Save That Fat! Storing and Using Bacon Grease

Bacon Grease in a TinIf you grew up with Polish grandparents, you’re probably used to seeing a large coffee tin of bacon grease in the fridge. You don’t have to be Polish to take advantage of this thrifty culinary tip, however. Saving your bacon grease is a smart way to cut back on food waste in the kitchen while keeping a tub of condensed flavor at your constant disposal. Ready to take the plunge? Here’s how:

  1. Cool it. Cool your bacon grease slightly before you pour it into a storage container, or else you risk cracking the container. Simply remove your cooking pan from heat, and let it cool at room temperature until the grease is no longer hot, about five minutes.
  2. Pour it. Once cooled, transfer your grease to a container. Don’t use plastic—it will leach chemicals directly into your warm grease. Instead, use a glass container, like a Mason jar, or a metal container (old coffee cans and tins are great here). If there’s little to no particle in your grease, simply scrape it directly into the storage container. Otherwise, you may want to strain the grease through a cheesecloth or coffee filter to get rid of excess debris, which can increase the likelihood of your grease going rancid.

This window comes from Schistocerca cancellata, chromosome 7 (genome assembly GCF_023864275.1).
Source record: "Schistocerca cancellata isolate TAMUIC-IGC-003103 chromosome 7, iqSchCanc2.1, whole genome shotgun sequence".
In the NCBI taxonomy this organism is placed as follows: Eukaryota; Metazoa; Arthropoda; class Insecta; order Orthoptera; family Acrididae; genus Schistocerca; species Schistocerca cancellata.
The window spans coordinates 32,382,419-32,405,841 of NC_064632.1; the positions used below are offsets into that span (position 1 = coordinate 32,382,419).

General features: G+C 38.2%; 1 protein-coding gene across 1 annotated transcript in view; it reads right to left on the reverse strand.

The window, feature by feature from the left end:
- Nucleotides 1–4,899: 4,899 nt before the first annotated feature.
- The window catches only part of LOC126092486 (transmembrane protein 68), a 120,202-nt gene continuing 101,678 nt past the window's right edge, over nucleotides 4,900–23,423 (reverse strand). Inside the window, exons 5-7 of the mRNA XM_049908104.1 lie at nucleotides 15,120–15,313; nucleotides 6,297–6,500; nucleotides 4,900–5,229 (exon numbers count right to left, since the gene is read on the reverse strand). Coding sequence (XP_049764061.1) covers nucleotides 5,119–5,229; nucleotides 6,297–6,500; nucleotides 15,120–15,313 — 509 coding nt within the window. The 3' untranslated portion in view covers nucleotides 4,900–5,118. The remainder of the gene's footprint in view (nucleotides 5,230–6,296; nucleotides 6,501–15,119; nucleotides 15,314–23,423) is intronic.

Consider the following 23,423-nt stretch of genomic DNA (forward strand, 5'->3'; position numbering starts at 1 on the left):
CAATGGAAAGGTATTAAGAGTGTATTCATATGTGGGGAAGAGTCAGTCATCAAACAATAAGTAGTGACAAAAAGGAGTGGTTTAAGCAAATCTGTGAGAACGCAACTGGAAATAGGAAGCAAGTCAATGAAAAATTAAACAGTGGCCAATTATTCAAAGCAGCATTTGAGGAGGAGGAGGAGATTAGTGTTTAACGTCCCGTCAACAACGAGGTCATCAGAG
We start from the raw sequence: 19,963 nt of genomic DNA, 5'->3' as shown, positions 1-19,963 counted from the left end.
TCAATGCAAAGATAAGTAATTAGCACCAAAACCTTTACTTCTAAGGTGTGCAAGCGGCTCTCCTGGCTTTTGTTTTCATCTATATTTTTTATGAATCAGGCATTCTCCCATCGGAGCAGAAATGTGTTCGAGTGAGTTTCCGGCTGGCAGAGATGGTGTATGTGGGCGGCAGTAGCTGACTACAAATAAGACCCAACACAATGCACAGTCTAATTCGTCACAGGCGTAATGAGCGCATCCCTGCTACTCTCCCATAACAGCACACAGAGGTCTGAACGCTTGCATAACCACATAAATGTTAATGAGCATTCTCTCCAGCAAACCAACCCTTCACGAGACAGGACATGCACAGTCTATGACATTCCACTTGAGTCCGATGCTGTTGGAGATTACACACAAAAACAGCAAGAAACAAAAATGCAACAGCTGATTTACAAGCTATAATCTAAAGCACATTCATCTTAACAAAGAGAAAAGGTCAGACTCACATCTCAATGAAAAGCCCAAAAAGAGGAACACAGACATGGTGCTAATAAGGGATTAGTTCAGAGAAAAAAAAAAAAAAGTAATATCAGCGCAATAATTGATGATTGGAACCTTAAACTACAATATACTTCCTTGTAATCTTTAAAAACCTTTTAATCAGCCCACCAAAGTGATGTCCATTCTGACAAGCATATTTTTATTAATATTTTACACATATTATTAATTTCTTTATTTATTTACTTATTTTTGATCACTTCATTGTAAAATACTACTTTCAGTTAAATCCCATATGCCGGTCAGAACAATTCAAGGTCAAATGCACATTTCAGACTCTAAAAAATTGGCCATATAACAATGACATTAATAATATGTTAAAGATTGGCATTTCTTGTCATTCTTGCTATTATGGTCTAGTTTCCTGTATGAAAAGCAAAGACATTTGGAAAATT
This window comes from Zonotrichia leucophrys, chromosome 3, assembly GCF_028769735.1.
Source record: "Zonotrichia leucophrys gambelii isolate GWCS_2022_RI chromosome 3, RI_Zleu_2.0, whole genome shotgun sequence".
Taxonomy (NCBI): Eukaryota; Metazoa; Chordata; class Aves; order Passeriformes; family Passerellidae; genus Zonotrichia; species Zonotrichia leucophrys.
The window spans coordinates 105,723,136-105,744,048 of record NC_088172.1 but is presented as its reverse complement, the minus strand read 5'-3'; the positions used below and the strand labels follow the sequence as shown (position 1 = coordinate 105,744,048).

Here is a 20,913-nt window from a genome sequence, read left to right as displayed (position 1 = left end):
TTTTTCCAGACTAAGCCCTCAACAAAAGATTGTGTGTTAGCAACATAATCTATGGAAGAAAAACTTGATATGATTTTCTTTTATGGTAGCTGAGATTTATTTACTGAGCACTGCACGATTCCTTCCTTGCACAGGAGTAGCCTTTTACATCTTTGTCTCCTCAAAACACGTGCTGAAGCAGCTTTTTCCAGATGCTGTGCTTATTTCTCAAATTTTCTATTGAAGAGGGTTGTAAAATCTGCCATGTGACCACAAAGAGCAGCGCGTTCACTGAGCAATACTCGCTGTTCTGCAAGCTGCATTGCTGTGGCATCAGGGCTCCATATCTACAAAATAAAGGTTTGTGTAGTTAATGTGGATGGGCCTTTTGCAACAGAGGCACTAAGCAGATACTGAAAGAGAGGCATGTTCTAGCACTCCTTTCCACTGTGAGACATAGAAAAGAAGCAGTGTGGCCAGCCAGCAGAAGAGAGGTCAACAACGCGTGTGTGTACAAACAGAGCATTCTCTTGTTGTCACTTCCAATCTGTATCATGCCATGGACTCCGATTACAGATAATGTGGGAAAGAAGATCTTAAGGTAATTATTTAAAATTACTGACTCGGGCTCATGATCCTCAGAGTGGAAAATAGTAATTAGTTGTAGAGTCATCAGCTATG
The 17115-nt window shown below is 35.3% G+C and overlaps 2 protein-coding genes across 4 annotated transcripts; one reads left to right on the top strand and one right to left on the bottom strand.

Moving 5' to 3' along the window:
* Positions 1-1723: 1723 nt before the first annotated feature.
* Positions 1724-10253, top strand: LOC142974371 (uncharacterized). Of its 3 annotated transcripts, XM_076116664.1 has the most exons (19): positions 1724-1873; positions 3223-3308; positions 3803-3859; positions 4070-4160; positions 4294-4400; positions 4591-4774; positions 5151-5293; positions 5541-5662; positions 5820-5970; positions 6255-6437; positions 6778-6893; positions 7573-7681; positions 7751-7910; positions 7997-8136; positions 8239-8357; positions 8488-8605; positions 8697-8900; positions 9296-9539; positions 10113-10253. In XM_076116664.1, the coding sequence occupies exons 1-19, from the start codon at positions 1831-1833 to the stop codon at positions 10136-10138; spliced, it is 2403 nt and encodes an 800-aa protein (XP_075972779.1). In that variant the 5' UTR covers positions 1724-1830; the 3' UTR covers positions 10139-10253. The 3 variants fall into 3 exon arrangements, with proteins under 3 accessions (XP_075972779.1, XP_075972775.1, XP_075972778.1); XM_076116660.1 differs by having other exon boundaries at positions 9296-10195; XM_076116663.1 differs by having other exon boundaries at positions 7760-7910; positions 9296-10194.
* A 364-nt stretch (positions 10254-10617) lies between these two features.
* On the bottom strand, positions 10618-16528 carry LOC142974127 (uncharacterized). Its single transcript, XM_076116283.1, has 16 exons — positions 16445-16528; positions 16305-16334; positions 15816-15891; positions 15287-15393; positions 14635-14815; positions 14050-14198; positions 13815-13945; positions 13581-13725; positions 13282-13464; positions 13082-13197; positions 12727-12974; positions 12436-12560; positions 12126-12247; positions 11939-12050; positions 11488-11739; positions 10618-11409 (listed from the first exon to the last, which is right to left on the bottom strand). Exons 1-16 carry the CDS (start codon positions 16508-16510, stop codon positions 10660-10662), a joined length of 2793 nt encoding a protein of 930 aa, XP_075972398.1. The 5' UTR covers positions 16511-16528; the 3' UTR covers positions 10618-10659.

3. Store it. Cover your container and store your bacon grease in the fridge for up to a month or two. If you happen to have a particularly large amount of bacon grease leftover from a batch of cooking, you can store it in the freezer indefinitely.
  4. Use it. Bacon grease adds an incredible amount of flavor to any dish with just a tablespoon or two. Need a little inspiration for using it? Try any of these tips:
  • Use in place of butter or olive oil for sautés, especially for vegetable and grain dishes and fried eggs
  • Melt a tablespoon or two and add to your fave pasta sauce (especially anything with a tomato base—the smoky bacon flavor really kicks it up)
  • Use as the base for braising collard greens or kale (add white beans and fresh herbs for a rustic entrée)
  • Use in place of butter for making from-scratch pie doughs and pot pies
  • Use in place of butter with cookie and scone batters where you want a savory, smoky flare (think dark chocolate and sea salt scones, or maple chocolate chip cookies)